Second Sunday of Lent

The revolution of the earth around the sun is one year. That sentence may seem strange to us, because it uses the word “revolution” in its original sense, dealing with a body circling around a fixed point. The revolution of a triangle about a fixed axis generates what we call a cone. It is a mystery of meaning how this word came to mean a sudden upheaval, a sudden reversing of course, an event that changes the past course. Thus we speak of the Glorious Revolution of the 17th century in England, the French Revolution and the American Revolution in the 18th century and the Russian Revolution at the beginning of the twentieth century. In all these events, there is an understanding that these events forced an upheaval in society that changed the course of that society. And the underpinning concept in all these “revolutions” was an understanding of freedom that pitted itself against some form of tyranny of the past: in the case of the Glorious Revolution the tyranny of the Catholic Church, in the case of the French and American Revolution the tyranny of a monarchial government, and in the case of the Russian Revolution the tyranny of a monarch combined with a philosophy of collectivism for the sake of the individual.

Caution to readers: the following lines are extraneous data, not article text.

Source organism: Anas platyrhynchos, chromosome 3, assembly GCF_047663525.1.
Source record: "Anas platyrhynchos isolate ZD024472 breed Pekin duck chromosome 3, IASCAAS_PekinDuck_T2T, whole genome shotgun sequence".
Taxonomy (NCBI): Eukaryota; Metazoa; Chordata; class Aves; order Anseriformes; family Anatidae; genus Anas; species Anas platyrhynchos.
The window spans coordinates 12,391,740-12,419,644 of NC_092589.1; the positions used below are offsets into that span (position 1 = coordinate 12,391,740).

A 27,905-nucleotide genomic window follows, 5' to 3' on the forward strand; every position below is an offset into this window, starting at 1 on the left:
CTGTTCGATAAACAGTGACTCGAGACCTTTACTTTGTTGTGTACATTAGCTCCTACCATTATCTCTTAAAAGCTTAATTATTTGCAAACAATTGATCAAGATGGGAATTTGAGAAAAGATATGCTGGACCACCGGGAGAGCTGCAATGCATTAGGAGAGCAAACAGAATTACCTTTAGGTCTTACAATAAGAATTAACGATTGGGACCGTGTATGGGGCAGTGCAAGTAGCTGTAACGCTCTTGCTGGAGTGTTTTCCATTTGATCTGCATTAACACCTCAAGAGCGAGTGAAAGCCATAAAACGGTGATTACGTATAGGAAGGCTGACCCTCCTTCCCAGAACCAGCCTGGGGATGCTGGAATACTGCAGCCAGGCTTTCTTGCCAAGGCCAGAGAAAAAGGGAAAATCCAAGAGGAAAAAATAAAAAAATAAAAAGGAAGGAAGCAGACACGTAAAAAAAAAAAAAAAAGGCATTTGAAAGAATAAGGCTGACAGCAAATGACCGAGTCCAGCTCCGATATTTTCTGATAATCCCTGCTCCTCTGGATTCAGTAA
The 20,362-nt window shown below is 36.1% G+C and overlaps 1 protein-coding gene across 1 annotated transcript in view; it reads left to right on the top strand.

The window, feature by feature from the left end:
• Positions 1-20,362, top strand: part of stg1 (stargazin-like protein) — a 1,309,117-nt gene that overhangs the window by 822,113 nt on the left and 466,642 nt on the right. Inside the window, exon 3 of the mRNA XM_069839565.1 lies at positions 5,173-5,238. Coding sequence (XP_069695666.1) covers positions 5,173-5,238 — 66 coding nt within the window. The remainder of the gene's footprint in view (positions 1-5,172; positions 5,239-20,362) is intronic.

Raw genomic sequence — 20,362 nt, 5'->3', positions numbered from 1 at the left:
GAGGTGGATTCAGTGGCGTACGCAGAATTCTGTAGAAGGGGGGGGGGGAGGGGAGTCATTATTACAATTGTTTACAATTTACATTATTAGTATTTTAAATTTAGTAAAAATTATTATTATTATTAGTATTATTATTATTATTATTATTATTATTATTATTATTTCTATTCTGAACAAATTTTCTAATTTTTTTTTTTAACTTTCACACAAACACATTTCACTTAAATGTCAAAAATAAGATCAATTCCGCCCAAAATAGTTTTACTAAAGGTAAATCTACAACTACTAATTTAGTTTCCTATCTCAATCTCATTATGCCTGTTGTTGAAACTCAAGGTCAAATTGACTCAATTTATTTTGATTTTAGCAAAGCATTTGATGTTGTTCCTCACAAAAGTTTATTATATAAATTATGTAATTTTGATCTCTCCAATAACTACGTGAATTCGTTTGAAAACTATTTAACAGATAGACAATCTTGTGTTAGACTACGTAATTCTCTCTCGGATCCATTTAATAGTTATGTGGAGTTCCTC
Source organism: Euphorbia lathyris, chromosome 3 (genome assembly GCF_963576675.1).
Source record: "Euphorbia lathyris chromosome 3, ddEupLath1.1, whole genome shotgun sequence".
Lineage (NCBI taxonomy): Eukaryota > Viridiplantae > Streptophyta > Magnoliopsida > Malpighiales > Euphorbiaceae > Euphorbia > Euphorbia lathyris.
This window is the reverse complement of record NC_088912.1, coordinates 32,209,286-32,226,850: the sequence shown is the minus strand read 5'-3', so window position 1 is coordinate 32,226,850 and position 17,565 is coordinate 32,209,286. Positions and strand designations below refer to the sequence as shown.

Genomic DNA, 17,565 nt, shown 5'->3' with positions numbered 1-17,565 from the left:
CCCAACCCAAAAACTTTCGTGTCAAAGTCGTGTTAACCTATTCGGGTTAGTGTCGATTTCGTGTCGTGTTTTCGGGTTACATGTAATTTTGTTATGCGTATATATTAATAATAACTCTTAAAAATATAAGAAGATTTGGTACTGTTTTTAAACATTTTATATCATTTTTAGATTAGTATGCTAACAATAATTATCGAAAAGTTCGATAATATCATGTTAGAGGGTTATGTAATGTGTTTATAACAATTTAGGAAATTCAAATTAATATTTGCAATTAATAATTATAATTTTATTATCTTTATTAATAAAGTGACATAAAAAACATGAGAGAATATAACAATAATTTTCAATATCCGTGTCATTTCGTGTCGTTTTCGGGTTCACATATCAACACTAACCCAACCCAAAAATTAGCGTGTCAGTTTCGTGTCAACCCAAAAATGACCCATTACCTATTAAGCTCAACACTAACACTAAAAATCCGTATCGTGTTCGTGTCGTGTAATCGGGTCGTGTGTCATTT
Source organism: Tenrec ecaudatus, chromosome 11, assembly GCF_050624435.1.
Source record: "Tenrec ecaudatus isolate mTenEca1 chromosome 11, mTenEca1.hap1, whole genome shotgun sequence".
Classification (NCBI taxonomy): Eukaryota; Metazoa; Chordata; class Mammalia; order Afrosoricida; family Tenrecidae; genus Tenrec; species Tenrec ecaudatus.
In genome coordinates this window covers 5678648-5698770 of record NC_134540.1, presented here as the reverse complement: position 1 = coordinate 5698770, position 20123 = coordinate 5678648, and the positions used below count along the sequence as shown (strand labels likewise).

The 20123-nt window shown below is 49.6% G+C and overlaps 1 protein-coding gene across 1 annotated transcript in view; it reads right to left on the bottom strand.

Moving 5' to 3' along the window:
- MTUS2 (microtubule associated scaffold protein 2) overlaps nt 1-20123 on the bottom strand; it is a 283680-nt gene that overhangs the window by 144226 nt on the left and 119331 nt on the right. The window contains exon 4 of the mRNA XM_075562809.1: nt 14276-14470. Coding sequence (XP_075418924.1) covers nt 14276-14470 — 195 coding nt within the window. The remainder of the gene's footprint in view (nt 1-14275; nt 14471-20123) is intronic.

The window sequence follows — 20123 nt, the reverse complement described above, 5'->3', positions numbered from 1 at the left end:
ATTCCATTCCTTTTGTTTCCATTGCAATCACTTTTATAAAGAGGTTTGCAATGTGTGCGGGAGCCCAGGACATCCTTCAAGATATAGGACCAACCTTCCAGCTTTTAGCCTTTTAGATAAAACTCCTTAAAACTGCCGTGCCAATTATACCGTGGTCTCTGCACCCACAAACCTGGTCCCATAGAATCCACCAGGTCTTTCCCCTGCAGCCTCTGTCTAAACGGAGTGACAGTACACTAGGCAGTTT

In each of these cases, with the exception of the Glorious Revolution, there was an armed uprising, violence in the cause of freedom as understood in multiple ways. In each of these “revolutions” what was a driving force was an understanding of freedom that has nothing to do with the Christian understanding of freedom. This is not to say that the understanding of freedom that drove the American Revolution is somehow unworthy of the concept of freedom. But it is not Christian.

“For freedom Christ has set us free”. Those are the words of St. Paul in the Epistle to the Galatians. For the Christian, our freedom was bought not by an upheaval of society but rather by the passion and death of Jesus Christ on the Cross. The immediate context of Paul’s words is against those Christians who insisted that circumcision and the whole of the Jewish law had to be followed by Christians. But the deeper meaning in these words is that what Christ did for us on the Cross is to free us from the death of sin and to free us from not confusing law with salvation and to free us to love our neighbor as ourselves. This understanding of freedom is quite the opposite of that of contemporary society that sees freedom as absence of any restraint on the individual. Unlimited pornography, same-sex marriage, unlimited restraints on who can buy a weapon meant for battle in war, the reduction of sex to gender with all of its implications, the relativization of all moral acts in the name of the individual, the refusal to see the objective basis of morality itself: all this in the name of a freedom that has nothing to do with the Christian understanding of freedom.

As we go through Lent, carrying out our fasting, prayer and acts of love for our neighbor, let us always remember that the Christian Revolution began in a stable in a backwater of the Roman Empire. Hardly anyone noticed. But it is that Revolution that cut through the world, the flesh and the devil by the solid wood of the Cross, that Cross that made us truly free.

Father Richard Gennaro Cipolla

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